It’s Christmas eve…

And you’re not done shopping. This is probably a true statement if you are related to me, married to me, or friends with me because I seem to have a weakness for procrastinators. I, on the other hand, have been done, wrapped, and ready go for two weeks. Which explains why I have some time to myself today to give you a list of books you can and should buy as last-minute gifts for your loved ones. It does mean leaving the comfort of home for an actual store, but hey – that’s the price you pay for being a last-minute shopper!

I’m going to do my best to give you a list of books I haven’t reviewed here, although there are so many great ones I have read this year that a few may sneak in…

Inkheart, by Cornelia Funke (also available in German under the title Tintenherz), is the first book in the Inkworld Trilogy. I will probably reread it in the next year because I adore all three of these books (although the first was my favorite); as a book lover, the idea of being stolen away into a fictional world is exactly my cup of tea. Funke is a wonderful writer, especially for children, but I promise adults will love this too. For an even darker take on a similar topic, I recommend The Book of Lost Things, by John Connolly.

The Magicians, by Lev Grossman, is also the first book of a trilogy, although the third book, sadly, has not been published yet. One of the first reviews I wrote here was for the second novel in the series, The Magician King, and a year later, it remains one of my all-time favorites. Simultaneously melancholy and thrilling, Grossman is one of the most gifted fantasy writers I have ever had the privilege to read, and his books absolutely won’t disappoint.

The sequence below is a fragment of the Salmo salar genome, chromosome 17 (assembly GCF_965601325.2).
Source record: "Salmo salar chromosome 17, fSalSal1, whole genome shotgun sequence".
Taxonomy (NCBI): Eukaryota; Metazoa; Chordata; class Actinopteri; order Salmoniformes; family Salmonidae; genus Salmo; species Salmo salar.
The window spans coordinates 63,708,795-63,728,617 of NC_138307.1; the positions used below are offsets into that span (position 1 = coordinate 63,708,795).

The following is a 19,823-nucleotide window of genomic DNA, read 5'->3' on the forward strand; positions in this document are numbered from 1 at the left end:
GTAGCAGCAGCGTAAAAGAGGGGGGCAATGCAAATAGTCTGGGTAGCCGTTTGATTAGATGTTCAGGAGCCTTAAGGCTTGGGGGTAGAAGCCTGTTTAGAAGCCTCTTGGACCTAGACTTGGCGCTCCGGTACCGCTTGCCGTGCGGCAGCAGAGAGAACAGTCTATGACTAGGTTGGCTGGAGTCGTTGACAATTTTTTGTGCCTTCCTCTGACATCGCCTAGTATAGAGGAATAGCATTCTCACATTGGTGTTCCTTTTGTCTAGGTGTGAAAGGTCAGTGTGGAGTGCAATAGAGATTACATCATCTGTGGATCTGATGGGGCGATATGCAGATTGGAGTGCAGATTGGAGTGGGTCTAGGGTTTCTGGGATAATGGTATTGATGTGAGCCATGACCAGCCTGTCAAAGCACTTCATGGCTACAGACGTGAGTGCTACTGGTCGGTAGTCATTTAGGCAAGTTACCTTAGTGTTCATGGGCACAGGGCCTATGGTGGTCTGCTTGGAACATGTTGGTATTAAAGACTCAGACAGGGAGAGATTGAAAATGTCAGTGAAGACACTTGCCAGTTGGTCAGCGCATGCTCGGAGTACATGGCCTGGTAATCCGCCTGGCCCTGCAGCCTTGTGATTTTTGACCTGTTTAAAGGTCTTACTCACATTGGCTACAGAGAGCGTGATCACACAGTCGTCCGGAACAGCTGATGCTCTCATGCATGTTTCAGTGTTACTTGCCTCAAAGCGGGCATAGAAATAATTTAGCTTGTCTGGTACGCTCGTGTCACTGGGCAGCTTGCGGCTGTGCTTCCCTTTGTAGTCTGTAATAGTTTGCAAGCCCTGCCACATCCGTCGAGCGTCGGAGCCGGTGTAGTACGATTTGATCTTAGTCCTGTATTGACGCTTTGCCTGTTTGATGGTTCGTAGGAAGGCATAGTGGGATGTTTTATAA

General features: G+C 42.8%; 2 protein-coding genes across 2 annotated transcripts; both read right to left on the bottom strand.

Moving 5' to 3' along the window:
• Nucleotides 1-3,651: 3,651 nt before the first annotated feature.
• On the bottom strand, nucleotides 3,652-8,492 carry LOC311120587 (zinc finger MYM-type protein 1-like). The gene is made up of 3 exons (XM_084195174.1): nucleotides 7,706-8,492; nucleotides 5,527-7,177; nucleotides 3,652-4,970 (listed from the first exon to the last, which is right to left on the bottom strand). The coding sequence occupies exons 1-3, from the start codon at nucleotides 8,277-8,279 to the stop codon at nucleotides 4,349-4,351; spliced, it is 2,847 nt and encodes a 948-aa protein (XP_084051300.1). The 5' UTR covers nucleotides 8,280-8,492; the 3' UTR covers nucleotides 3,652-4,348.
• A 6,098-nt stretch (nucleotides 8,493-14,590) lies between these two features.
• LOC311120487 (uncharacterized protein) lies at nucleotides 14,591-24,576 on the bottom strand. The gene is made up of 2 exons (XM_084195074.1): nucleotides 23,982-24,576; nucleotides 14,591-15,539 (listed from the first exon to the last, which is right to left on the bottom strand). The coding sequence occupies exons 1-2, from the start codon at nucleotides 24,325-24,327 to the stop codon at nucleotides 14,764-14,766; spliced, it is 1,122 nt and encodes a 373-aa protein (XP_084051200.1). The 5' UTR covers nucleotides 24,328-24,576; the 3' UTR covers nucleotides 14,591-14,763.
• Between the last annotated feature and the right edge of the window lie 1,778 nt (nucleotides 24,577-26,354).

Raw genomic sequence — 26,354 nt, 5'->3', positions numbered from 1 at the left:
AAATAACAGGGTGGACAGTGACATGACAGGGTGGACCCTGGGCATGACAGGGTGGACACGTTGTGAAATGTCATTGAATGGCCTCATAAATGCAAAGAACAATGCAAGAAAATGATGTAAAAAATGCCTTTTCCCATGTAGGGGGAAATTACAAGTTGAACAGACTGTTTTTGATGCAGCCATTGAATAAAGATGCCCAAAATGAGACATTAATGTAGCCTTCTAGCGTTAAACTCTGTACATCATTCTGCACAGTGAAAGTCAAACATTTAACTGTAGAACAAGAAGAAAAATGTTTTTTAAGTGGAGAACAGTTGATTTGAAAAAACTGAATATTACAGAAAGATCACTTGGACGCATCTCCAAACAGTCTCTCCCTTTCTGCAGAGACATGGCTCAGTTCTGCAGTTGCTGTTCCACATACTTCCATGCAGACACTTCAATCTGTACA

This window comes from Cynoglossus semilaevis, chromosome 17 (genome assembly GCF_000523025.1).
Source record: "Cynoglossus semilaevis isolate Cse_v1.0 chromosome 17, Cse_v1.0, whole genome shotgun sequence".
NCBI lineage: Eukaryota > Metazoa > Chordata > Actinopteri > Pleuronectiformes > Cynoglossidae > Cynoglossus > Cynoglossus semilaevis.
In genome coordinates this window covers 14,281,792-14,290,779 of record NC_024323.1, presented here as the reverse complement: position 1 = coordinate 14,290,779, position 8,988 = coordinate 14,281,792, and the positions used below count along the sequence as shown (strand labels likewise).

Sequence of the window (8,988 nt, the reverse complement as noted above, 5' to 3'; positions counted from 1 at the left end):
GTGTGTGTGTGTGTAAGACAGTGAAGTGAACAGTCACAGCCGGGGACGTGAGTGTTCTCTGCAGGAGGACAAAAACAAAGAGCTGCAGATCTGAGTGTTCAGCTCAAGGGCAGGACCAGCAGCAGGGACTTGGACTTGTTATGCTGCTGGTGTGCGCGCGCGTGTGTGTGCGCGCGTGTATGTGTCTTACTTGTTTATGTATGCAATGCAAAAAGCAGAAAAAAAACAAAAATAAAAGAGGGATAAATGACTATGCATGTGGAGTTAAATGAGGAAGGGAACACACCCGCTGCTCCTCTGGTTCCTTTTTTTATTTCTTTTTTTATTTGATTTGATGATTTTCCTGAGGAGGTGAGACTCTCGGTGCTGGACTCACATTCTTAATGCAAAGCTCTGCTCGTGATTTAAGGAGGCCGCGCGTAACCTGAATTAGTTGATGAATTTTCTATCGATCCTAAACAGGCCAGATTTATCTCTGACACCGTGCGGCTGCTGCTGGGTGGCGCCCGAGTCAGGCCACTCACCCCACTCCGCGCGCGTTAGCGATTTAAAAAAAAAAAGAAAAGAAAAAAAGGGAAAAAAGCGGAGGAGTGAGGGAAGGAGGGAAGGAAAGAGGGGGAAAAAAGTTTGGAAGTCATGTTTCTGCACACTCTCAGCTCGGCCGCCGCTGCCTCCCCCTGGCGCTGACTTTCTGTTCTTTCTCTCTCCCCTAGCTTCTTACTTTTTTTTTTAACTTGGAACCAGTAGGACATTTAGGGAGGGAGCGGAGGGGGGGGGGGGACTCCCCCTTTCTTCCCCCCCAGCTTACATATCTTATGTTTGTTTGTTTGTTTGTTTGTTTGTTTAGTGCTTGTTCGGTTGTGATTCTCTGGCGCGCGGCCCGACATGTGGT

Traveling with Pomegranates, by Sue Monk Kidd and Ann Kidd Taylor, is a memoir written from two perspectives – that of Kidd, author of The Secret Life of Bees, and her daughter. It’s part travel story, part spiritual quest, but what I loved best about it was seeing a painful and wonderful mother-daughter relationship related so elegantly. My mother actually recommended this one to me, and I remember talking to her afterward about it and being surprised that I sympathized more with the mother’s perspective, and she with the daughter’s. What better for the holidays than a little insight into our familial struggles and triumphs? For another excellent book about family love and strife from a more masculine perspective, might I recommend, Sons of the 613?

The Night Circus, by Erin Morgenstern  Look, I know I reviewed this one back in February, but I just can’t stop thinking about it. I feel like it would be bordering on criminal not to include it on this list. I have yet to meet a single person who has read it and not fallen deeply in love with it, and that includes friends who don’t like to read, strangers on planes, and the young man who works at my favorite bagel shop. It really is that good. So just go get it already.

Enchantment, Orson Scott Card is an oldie, but of all the books on my shelves, it is the one I have reread the most. As much as I object to Card’s politics (and I really, really do) he is an incredible writer, and this twist on an Ukrainian fairy tale is just about perfect. I think I read it for the first time when I was fourteen, and I have read it at least once a year every year since. So, you see, I couldn’t not include it here…For a younger audience, Neil Gaiman’s Odd and the Frost Giants has a similar, fairyland vibe, as does Icefall, by Matthew J Kirby.